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Old 02-14-2017, 08:35 AM   #1
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Auto Seam Sealer - This Is Jeopardy!!

So this is weird, but I know the answer, I'm just not sure that I've asked the correct question!

The answer is "Autobody Seam Sealer, available at O'Rielly's and other fine retailers.?"

Well, Alex, I'm going to have to go with "What do I use to stop the water from coming in between roof panels?"

I've removed all of my ceiling panels, exposing the inside of the ribs. Every other rib has 75 holes on the inside/bottom from where the rivets were.

I've got a few rust spots that I'm currently treating and patching in the floor and the where the chair rail meets the floor.

However, I have noticed that after it rains or the snow melts there is a slight amount of moisture where the ribs meet the floor. I have also noticed that when there is a little bit of moisture inside the rib, which I can feel through the opened rivet holes.

These are the same ribs which have the seams between two roof panels riveted to the top (outside) of the rib. My thought is that the water is either coming in at the seam between the two roof panels, or maybe even around the outside rivets.

Now I have realized that I want to prevent anymore water from coming into my bus before I finish treating and patching rust holes in the floor.

Is this where people are saying that I should use Autobody Seam Sealer? The product I have found at ORielly's is in a caulk tube at about $10 per tube, I think. Do I just follow the instructions and use it to seal up the seams on the roof?

Do I need to seal around all of the rivets?

If it matters, once the temperature warms up (maybe over spring break), I am going to paint the roof with white BusKote.

(Pictures to follow later today)
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Old 02-14-2017, 08:51 AM   #2
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$10 tube is steep- did you try to source online?

A bunch of people have had luck with PL products- myself included. Some use polyurethane Premium Constructions PL adhesive. This best used in unseen areas.

Get a tube at Lowes/HD and try it out- wear rubber gloves, is messy. Look on the bottom for date codes- is important to get freshest stuff and keep it warm for better application (not out in cold bus).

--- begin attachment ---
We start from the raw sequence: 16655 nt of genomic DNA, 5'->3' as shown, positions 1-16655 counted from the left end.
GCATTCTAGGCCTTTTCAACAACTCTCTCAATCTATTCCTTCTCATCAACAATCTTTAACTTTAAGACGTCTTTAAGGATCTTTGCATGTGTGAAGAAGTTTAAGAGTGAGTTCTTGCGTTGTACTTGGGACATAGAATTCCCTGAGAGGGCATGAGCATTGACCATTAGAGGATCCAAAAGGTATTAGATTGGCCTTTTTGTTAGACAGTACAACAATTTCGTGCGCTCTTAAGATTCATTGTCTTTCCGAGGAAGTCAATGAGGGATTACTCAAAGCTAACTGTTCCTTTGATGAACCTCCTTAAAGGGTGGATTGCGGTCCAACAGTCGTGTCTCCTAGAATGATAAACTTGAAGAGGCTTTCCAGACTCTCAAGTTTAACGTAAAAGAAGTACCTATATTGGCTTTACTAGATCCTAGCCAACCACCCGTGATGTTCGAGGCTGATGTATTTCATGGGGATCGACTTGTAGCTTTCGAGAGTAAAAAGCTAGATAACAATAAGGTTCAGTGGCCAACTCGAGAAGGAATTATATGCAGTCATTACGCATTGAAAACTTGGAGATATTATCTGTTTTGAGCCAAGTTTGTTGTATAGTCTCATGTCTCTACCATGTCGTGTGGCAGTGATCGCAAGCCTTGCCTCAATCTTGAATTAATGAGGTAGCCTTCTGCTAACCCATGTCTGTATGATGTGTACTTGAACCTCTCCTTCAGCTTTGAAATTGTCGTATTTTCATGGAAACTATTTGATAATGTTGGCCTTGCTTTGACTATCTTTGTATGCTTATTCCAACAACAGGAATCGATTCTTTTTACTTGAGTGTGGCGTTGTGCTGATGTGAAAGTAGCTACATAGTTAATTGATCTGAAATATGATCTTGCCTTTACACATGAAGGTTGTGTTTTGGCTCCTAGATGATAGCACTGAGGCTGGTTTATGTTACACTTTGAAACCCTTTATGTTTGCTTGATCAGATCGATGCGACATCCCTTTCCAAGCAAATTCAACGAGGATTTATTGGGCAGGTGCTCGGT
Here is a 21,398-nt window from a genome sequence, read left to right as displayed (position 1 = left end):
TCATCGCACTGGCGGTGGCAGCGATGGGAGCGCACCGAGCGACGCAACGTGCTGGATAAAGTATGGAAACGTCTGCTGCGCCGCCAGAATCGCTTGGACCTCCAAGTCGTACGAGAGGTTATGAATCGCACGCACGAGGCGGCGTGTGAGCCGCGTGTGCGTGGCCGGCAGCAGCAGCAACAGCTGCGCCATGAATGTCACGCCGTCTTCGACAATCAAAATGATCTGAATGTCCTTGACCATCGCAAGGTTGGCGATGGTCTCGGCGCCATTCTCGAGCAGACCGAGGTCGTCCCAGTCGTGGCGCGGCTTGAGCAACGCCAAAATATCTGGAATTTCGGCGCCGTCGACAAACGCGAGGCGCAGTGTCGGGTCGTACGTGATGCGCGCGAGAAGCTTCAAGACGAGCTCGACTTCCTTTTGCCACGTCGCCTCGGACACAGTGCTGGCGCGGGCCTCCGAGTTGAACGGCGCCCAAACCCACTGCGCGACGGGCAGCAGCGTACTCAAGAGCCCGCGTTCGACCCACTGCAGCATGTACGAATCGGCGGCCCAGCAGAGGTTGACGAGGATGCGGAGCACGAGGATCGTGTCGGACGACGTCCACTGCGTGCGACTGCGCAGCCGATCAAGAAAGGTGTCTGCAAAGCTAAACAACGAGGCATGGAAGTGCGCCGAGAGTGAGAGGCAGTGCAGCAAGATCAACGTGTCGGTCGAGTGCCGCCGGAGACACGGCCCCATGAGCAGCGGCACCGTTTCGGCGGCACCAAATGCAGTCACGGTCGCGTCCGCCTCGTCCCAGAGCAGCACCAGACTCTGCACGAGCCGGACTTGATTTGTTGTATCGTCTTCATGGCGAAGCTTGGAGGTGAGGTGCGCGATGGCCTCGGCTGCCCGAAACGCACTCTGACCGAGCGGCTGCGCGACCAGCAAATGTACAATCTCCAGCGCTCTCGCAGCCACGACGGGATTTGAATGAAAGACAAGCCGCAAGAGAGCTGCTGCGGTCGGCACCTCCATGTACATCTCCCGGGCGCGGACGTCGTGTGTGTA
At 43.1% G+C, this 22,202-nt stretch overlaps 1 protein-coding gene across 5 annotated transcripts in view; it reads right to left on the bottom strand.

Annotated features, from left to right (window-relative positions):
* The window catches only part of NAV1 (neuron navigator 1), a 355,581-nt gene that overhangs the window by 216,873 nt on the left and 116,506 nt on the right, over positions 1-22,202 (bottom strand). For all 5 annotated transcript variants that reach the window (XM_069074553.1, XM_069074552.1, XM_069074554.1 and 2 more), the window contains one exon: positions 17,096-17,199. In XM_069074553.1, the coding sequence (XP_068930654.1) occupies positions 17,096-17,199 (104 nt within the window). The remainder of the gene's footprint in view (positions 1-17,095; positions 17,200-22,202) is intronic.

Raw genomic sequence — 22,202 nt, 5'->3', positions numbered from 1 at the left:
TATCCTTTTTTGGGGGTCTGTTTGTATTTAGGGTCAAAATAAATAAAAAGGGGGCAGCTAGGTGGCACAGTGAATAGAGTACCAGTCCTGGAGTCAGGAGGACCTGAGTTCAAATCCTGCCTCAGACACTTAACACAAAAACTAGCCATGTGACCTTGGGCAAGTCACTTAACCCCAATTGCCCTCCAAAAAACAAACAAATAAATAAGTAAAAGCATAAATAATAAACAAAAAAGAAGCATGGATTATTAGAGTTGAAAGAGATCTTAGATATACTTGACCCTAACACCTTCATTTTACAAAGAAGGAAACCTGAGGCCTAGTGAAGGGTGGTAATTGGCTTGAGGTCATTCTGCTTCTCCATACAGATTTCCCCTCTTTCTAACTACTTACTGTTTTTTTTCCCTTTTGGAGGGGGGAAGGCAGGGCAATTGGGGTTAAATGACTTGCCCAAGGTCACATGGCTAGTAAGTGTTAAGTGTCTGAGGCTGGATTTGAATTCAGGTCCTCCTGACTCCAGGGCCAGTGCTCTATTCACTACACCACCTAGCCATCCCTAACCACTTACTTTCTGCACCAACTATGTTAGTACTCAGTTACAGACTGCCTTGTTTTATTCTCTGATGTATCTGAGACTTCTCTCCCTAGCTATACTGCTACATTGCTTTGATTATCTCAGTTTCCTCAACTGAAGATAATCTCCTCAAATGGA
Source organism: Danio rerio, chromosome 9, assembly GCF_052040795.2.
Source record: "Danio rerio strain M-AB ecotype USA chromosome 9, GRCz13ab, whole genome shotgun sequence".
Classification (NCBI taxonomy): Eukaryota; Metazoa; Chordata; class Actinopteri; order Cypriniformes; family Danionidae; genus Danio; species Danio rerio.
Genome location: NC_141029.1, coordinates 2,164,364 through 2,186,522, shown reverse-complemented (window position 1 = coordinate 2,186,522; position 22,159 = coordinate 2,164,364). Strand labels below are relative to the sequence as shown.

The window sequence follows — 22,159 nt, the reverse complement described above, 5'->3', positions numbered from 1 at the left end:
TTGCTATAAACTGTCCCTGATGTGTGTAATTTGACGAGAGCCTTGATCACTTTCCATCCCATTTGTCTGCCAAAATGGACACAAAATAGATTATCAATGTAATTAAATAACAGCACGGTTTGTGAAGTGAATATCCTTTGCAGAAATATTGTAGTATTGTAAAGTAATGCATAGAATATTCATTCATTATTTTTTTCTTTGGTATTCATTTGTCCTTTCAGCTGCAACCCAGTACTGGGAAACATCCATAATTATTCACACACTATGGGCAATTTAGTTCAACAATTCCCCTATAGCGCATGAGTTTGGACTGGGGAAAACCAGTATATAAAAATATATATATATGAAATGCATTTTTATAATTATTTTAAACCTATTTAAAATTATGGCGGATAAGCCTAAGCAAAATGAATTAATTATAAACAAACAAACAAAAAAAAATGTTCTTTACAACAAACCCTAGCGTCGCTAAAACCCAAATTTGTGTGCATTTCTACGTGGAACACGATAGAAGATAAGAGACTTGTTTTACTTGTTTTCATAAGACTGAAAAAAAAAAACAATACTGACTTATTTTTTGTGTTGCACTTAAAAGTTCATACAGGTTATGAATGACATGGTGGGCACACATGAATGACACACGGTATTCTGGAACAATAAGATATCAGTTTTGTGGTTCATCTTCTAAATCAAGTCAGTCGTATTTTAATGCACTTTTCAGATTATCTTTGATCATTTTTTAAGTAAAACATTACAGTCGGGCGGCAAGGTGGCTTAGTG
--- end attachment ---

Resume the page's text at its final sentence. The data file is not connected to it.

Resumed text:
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Old 02-14-2017, 08:58 AM   #3
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If you are going to use seam sealer, pay a little extra for an OEM grade urethane product. Big difference in quality and durability. I use...

3Mô Urethane Seam Sealer



You can find it online and occasionally at professional auto paint & body supply houses. Typically runs around $15 a tube. Just saw some on ebay. Another nice thing about this one is that the tube is all metal and has an air tight seal which gives it an extraordinary shelf life. Comes in black, gray and beige and is paintable. But read the instructions. As I recall they advise you NOT use alcohol to dress the finish. I use acetone.
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Old 02-14-2017, 09:20 AM   #4
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Seal your creeping crack

I re-read your post- you want to seal existing joints, not new ones.

Try this stuff- airstream guys swear by it:

Captain Tolley's Creeping Crack Cure
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Old 02-14-2017, 10:04 AM   #5
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If you are patching from the roof, have you thought about using Eternabond tape?
EternaBond

I've heard good things about it.
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Old 02-14-2017, 11:14 PM   #6